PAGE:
Cognitive Behavior Therapy is Effective for Sleep Disturbances in US Military Vets

According to a recent study published in the Journal of Psychosomatic Research, cognitive behavior therapy (CBT) may improve sleep and reduce daytime PTSD symptoms among military veterans. The current study compared Prazosin (a pharmacological treatment for sleep disturbance) versus a CBT sleep intervention against a placebo control. Fifty US military veterans were randomly assigned to either the Prazosin group (n = 18), the CBT group (n = 17), or the placebo group (n = 15). Both active groups (Prazosin and CBT) showed greater reductions in insomnia and daytime PTSD symptom severity. Overall sleep improvements were noted in 61.9% of those who completed the active treatments and 25% of those in the placebo group. These results suggest that both pharmacological and CBT interventions may improve sleep and reduce PTSD symptoms among military veterans.

Germain, A., Richardson, R., Moul, D. E., Mammen, O., Haas, G., Forman, S. D., Rode, N., … Nofzinger, E. A. (2012). Placebo-controlled comparison of prazosin and cognitive-behavioral treatments for sleep disturbances in US Military Veterans. Journal of Psychosomatic Research, 72, 2, 89-96.

VA-Treated Patients Respond Positively to PTSD Treatment

According to a recent meta-analytic review published in Psychological Reports, VA-treated patients respond more positively to PTSD treatment and fare better (66% in the current review) than patients in non-VA control conditions. Twenty-four PTSD studies were selected for inclusion; each study was classified into four treatment categories: (1) exposure-based studies, (2) other cognitive behavioral studies, (3) inpatient studies, and (4) miscellaneous treatment. Of the four treatment categories, exposure-based treatment had the highest within-group effect size. These findings are encouraging for patients with PTSD who seek treatment at Veterans Affairs hospitals.

Goodson, J., Helstrom, A., Halpern, J.M., Ferenchak, M.P., Gillihan, S.J., & Powers, M.B., (2011). Treatment of posttraumatic stress disorder in U.S. combat veterans: A meta-analytic review. Psychological Reports, 109, 573-599.

Therapist adherence to manualized cognitive-behavioral therapy for anger management delivered to veterans with PTSD via videoconferencing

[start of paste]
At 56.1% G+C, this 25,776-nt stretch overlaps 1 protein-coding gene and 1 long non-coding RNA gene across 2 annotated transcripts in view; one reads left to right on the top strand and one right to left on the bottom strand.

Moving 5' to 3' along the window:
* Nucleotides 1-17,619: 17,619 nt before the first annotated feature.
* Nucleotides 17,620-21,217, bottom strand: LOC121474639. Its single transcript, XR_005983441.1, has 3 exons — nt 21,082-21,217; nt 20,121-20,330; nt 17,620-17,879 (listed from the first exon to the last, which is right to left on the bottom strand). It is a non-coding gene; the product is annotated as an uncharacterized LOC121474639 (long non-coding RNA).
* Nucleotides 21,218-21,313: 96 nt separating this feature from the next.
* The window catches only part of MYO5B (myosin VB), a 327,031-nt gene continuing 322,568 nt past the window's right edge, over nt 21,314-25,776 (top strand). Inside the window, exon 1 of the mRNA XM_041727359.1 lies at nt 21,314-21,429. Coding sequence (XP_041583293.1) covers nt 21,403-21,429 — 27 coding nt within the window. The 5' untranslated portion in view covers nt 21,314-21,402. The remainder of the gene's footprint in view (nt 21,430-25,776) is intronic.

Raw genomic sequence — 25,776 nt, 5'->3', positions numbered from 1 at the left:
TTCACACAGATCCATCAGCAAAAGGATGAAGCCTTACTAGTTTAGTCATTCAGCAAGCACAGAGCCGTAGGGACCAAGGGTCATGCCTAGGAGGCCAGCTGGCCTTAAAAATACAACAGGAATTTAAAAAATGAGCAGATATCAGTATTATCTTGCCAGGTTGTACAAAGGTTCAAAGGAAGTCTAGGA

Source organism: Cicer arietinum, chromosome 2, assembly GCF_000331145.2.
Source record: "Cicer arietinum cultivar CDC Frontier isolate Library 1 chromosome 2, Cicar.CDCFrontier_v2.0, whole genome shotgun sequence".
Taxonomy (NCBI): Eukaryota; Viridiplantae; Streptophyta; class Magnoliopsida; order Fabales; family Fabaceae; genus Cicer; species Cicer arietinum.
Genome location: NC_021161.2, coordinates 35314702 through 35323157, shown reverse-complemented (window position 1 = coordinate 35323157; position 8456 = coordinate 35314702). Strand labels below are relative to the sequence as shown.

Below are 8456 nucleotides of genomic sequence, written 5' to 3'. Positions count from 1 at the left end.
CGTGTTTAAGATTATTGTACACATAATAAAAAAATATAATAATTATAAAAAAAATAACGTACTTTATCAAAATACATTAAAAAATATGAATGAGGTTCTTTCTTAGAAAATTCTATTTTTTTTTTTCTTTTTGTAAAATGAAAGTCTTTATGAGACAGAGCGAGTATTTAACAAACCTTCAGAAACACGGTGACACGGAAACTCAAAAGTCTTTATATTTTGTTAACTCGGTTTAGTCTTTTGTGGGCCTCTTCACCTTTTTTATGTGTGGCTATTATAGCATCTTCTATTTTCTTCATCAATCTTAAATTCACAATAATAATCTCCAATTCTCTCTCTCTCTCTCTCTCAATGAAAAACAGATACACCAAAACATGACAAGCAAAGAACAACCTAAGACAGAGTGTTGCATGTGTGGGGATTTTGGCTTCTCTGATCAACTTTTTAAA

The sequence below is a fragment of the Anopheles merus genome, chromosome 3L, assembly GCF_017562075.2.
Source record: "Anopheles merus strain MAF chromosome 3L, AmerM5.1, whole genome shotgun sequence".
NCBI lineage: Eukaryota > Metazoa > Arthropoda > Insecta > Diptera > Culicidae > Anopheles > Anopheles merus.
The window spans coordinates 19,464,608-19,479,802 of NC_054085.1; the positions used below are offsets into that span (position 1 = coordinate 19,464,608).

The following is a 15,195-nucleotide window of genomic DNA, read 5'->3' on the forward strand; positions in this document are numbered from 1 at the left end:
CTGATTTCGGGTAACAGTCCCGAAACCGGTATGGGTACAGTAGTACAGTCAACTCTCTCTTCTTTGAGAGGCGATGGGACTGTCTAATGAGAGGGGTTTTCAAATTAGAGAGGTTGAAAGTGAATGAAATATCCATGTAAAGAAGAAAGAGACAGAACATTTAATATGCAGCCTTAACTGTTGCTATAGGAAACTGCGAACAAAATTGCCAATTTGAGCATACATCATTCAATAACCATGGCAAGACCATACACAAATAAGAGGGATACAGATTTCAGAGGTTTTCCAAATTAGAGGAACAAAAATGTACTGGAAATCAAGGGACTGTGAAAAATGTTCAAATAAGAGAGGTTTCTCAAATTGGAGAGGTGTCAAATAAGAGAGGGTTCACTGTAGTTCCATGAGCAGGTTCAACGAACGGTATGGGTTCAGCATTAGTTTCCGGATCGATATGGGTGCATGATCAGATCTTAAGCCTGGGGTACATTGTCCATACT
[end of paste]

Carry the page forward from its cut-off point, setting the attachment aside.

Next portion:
It is important that veterans with Posttraumatic Stress Disorder (PTSD) have access to evidence-based treatment (EBT). A significant number (40%) of military service members leaving active duty return to rural or remote areas where access to EBT and specialized PTSD treatment is often limited or unavailable. To overcome this obstacle, the use of video conferencing is becoming a more widespread and acceptable method of providing therapy to those living in areas with limited access to EBT.

While research indicates that cognitive behavior therapy (CBT) is an effective treatment for PTSD, there are few studies that examine outcomes of group CBT with veterans.  In the current study, Morland et al. compared therapist adherence to manualized cognitive-behavioral anger management group treatment (AMT) between therapy delivered via video conference (VC) and the traditional in-person modality. The researchers also compared the equivalency of cognitive-behavioral anger management group therapy delivered via VC and the same therapy delivered in-person.

The results of this study indicate that utilizing video conferencing did not affect therapists’ adherence to CBT anger management group therapy. This study provides support for the utility of video conferencing as a method for delivering effective therapy to veterans. It also identifies video-conferencing as a potential gateway to evidence-based CBT for veterans and service members returning to remote areas following deployment. These findings encourage future research on the effectiveness of video conferencing among different populations and EBTs.